The current social and economic impact of COVID-19 is well understood as we are experiencing its effect on our daily lives. But as countries now start to ease lockdown restrictions, people and businesses are trying to discern what a COVID-19 world may look like for them.
Societal behavioural changes such as social distancing, working from home, reduced physical experiences (such as shopping, events and eating out), and less international mobility are being normalized. They're also likely to continue for a significant amount of time, at least until a vaccine is developed (which is 12 to 18 months off by all forecasts) or herd immunity declared. And this will affect existing and future brand and consumer relationships.
For many brands, ‘makes me feel good being social’ imagery and experiences were a reliable pre-COVID template for building consumer relationships and engagement. However, attitudes have now changed towards physical social connection at both the individual and group levels, in light of ongoing health warnings.
A recent poll by Ipsos-Mori states between 50% and 70% of people in Australia, the UK, the US, Canada, China, France and Brazil do not want any businesses where large social interactions may happen to open until COVID-19 is fully under control. More than a third of people say they will continue to practice social distancing, even when lockdown is fully repealed. Many cultural touch traditions have been halted, such handshakes and hugging, even as far as the French Health Minister advising French citizens to stop kissing as a form of greeting.
For the foreseeable future, brands will not be able to rely on a broad ‘physical group feel-good social’ setting, nor will they be able to use touch as a way to connect and entice consumers to their products. Already a number of brands, such as KFC and Hershey, have had to reconsider campaigns because of this.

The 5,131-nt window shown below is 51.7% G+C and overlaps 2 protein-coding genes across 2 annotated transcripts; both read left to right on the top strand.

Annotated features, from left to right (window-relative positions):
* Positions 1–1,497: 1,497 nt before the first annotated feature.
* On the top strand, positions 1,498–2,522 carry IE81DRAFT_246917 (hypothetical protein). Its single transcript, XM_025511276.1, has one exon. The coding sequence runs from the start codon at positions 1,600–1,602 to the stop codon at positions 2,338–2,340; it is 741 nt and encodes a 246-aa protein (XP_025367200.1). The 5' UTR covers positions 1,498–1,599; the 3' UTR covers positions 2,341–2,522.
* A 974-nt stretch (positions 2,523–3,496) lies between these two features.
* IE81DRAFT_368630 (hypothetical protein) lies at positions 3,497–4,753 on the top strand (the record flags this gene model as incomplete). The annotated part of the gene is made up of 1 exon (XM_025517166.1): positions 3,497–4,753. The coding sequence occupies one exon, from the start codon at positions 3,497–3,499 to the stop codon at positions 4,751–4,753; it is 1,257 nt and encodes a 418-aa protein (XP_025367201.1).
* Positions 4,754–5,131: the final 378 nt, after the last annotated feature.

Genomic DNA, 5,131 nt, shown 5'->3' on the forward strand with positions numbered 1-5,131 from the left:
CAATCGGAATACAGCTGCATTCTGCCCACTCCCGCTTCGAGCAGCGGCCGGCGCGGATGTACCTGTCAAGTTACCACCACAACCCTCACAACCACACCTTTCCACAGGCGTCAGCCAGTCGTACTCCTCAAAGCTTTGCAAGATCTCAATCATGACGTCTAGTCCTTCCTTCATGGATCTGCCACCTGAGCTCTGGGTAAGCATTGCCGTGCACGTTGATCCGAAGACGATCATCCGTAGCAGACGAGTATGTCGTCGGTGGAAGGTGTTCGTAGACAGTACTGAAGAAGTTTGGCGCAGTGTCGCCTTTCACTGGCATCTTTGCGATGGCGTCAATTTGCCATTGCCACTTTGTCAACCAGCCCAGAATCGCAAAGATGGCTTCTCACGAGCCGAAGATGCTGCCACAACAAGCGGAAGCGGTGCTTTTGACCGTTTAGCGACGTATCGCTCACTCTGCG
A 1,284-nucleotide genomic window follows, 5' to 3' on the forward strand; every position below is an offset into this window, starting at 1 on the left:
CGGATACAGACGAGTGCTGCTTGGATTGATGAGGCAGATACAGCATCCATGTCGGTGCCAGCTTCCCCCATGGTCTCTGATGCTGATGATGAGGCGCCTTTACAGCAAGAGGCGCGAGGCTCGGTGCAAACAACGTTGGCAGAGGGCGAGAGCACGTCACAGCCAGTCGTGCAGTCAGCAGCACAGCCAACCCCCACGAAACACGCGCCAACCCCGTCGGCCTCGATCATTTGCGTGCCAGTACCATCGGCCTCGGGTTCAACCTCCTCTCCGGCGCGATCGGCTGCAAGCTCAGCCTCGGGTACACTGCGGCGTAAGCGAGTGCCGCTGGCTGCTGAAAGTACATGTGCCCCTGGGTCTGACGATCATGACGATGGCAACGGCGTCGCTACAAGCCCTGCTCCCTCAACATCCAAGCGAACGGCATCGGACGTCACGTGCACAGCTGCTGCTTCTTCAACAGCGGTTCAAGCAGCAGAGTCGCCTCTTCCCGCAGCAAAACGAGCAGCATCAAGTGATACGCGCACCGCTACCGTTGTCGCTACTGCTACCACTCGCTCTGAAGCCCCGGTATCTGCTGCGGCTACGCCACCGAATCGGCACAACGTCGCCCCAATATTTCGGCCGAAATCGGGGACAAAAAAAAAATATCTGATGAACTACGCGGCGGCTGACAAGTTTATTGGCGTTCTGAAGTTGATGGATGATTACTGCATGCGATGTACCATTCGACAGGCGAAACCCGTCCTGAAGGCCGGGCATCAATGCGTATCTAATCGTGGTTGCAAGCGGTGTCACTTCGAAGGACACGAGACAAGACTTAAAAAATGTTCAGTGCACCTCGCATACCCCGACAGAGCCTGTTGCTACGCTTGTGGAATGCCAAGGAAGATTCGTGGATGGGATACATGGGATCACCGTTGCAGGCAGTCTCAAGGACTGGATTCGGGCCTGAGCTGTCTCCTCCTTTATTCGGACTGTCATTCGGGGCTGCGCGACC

Brands are going to have to understand consumers' new COVID-19 social behaviours and attitudes, on top of any existing demographic and psychographic profiling. For example, are your target consumers happy to go to a packed bar, busy restaurant, crowded mall or packed concert, or do they only want to go to places with smaller groups of people and stringent health checks? Without these new insights helping shape brand content and narratives—and possibly even product development—a brand could easily find its existing brand equity swiftly eroding in the face of consumer ire.
The COVID-19 pandemic has also accelerated consumer expectations of brands doing good. they want to see genuine social corporate responsibility, not just pursuit of profit. This more intense ethical focus is reflected in a number of ways, from a site called “Did they help” (which details and ranks brands and celebrities on their positive contributions or lack thereof) to the public outrage at the reported treatment of warehouse workers by Amazon. Brands' ethical behaviour is under more scrutiny from consumers who have more time to spend on social media and watching/reading the news. It would be foolish of brands to think in these traumatic times that consumers are not re-assessing what is important to them, including the brands they purchase and why.
There is also a lot of chatter about brands spending through a crisis in order to gain a competitive advantage when normalcy returns. The Great Depression, 9/11, the Asian Crisis of 1997 and the 2008 Great Financial Crisis are cited as examples. Whilst historical data may support this, the social, behavioural and economic impact of the COVID-19 pandemic is already more significant, and it is happening in a world more digitally connected, more aware and more opinionated than ever before.
The new normal is yet to be established, but it will not be the same normal as before the pandemic started. Brands do have an opportunity in these uncertain times to develop competitive advantage, but only if done ethically, with insight and understanding of the new social environment.
Kristian Barnes, formerly APAC chief client officer at Dentsu Aegis Network and APAC CEO of Vizeum, is co-founder of consulting firm Moriarty, Flynn & Barnes in Singapore.